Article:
Each branchial tuft and each individual vessel possesses an independent power of contraction: in the contracted state the tuft almost disappears, so completely effected is the emptying of the vessels. The contraction or systole in any given tuft occurs at frequent but irregular intervals: this movement does not take place simultaneously in all the branchiae, but at different periods in different tufts. The vessels have the appearance of being quite naked; and if examined in the living state, each ramuscule seems to consist of only a single trunklet: if this were really the case, it would of course resolve itself into a tube ending in a cul-de-sac, and the blood-movement would be a flux and reflux; but by injection it is easy to show that the finest division of the branchial arbusculc contains a double vessel enveloped in a common muscular (although extremely diaphanous) sheath. That these vascular sheaths, which are only fine productions of the integuments, are furnished with voluntary muscular fibres, is proved by the rapid and simultaneous retraction of all the branchiae into the interior of the body which follows when the animal is touched.

In Arenicola, as in all Annelida in which the vessels of these organs are naked, the branchiae are destitute of vibratile cilia; and it will be found that under such circumstances, namely when the branchial vessels occur as naked projections from the external surface, the description here given of these organs in Arenicola will apply in every respect to all other Annelida so furnished. It will be observed that in all the dorsibranchiate genera furnished with branchiae such as those described above, the true blood, circulating in its proper vessels, is found to be exclusively the seat and subject of the respiratory process; the fluid in the peritoneal cavity, abundant in quantity and highly organized though it be, does not in the least degree participate in this great function. The Dorsibranchiate Annelids may, however, be divided into two great groups, of which one would comprehend those genera in which the function of breathing devolves exclusively on the true blood, while the other would be characterized by the fact that the branchiae are constructed so as to permit more or less completely the exposure, in conjunction with the blood-proper, of the chylaqueous fluid of the visceral cavity to the influence of the surrounding aerating element.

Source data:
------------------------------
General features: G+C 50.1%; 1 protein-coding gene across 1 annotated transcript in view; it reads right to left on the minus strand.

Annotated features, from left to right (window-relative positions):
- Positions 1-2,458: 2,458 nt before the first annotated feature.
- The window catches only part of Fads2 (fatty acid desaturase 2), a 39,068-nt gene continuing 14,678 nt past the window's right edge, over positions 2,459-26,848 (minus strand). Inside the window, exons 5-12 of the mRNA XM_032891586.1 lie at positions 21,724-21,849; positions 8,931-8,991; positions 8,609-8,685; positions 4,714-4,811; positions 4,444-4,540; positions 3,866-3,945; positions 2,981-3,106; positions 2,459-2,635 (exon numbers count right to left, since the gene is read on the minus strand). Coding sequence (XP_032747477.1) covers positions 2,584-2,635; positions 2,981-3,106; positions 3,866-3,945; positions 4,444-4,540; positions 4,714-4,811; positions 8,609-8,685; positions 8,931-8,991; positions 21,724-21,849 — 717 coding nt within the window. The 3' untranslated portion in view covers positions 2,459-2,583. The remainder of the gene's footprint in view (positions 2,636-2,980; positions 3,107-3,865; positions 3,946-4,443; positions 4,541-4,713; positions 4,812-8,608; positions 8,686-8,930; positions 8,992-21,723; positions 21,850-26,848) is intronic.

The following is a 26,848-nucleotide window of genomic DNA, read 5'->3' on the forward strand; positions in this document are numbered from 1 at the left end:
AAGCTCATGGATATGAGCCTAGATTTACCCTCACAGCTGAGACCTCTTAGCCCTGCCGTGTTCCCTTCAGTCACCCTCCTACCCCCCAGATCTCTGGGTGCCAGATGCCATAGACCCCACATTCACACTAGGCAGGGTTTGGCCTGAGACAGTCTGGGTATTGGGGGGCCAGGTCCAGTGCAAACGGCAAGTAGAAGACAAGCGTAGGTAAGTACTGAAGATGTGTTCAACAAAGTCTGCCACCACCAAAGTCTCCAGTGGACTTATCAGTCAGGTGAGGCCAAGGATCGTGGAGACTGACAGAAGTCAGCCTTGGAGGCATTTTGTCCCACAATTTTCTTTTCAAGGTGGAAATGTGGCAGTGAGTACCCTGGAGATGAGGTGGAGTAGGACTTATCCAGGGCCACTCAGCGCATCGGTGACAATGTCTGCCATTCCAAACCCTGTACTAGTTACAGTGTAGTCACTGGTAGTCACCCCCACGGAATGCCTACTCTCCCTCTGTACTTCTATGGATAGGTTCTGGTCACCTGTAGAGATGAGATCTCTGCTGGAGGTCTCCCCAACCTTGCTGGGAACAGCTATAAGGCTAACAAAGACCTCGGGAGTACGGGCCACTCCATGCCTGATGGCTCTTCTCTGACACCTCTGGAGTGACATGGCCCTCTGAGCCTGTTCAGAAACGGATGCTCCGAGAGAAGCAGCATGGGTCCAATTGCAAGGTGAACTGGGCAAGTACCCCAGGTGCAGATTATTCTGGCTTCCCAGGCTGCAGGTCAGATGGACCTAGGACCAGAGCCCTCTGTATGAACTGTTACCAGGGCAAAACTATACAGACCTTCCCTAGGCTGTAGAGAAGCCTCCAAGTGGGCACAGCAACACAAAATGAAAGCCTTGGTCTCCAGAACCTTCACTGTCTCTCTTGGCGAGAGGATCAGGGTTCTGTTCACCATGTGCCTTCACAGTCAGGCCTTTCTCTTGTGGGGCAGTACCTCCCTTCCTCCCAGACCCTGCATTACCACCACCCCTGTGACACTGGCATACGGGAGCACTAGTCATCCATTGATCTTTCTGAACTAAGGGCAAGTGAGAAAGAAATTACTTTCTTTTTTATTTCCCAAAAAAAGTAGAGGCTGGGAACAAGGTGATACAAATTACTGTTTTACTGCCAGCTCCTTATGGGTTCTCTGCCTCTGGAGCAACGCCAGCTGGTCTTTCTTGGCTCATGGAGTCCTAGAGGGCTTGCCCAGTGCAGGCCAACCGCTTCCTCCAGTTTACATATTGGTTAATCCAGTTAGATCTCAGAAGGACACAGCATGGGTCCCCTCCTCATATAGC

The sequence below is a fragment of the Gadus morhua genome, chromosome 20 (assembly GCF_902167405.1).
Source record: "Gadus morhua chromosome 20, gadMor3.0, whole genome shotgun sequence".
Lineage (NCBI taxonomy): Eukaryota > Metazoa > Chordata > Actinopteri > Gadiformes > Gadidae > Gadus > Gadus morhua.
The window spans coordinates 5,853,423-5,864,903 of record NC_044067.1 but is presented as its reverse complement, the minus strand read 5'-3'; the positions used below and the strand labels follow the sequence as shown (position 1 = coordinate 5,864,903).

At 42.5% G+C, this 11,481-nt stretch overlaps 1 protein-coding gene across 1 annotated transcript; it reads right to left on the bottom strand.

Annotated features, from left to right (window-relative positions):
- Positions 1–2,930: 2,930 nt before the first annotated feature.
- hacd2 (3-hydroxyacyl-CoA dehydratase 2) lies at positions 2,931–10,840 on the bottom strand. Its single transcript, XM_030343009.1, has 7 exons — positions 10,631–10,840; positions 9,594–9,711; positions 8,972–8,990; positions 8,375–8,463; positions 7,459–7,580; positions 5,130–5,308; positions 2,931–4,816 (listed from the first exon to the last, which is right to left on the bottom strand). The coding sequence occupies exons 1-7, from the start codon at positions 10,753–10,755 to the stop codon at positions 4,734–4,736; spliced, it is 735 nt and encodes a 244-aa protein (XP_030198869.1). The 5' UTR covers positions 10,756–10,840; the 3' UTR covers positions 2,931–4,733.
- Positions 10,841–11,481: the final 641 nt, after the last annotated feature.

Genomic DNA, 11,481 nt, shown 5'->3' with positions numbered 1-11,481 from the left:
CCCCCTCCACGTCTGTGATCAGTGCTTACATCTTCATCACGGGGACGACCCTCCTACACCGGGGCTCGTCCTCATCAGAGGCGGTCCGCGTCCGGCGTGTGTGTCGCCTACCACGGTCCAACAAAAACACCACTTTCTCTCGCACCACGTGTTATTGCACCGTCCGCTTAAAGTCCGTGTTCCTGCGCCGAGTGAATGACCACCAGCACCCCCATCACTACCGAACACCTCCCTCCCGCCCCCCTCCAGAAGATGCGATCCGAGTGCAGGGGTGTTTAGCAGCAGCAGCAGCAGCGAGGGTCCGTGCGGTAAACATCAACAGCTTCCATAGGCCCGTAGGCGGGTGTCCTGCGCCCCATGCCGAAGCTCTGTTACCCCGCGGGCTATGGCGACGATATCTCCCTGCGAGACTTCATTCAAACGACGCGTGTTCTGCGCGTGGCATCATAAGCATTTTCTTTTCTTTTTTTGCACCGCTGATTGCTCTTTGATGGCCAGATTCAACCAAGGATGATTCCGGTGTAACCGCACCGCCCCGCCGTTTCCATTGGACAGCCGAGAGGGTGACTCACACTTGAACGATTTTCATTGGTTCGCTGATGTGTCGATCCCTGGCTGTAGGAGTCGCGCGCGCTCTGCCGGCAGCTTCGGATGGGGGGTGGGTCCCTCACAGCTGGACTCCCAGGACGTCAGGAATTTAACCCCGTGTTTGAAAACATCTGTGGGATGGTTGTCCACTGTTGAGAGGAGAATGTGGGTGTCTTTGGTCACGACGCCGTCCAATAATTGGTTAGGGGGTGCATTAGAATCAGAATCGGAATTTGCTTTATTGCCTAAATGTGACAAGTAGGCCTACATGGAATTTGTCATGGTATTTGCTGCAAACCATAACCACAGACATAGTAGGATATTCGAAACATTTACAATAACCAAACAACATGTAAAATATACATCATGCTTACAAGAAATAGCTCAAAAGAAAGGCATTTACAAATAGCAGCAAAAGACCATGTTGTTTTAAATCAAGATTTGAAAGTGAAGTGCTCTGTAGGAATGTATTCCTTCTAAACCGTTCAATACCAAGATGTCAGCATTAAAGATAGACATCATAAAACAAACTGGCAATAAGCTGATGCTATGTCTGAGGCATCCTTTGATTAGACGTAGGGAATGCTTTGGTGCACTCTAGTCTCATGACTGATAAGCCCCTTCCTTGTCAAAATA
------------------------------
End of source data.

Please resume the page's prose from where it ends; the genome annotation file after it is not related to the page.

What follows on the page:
Thus it will be seen that when the branchial apparatus is penetrated by two separate and distinct fluids, coordinate probably in organic properties, the vascular system of the body generally will be found so much the less developed, in proportion as the peritoneal fluid supplants the blood in the branchiae. In those races of Dorsibranchiate worms possessing both these kinds of circulation, naked unciliated blood-vessels no longer form exclusively the branchial organs; loose and large-celled tissue (fig. 126, a a) is superadded to the proper bloodvessels, which are far less in relative size than those in the former variety of branchiae; into the cells of this tissue the fluid of the visceral cavity insinuates itself, its course being marked by a slow motion. There exists, however, another point of structural difference between the branchial organs of this group and those of the former, viz., that wherever the fluid of the peritoneal cavity is admitted into the interior of the branchial organs, the latter are invariably supplied more or less profusely with vibratile cilia.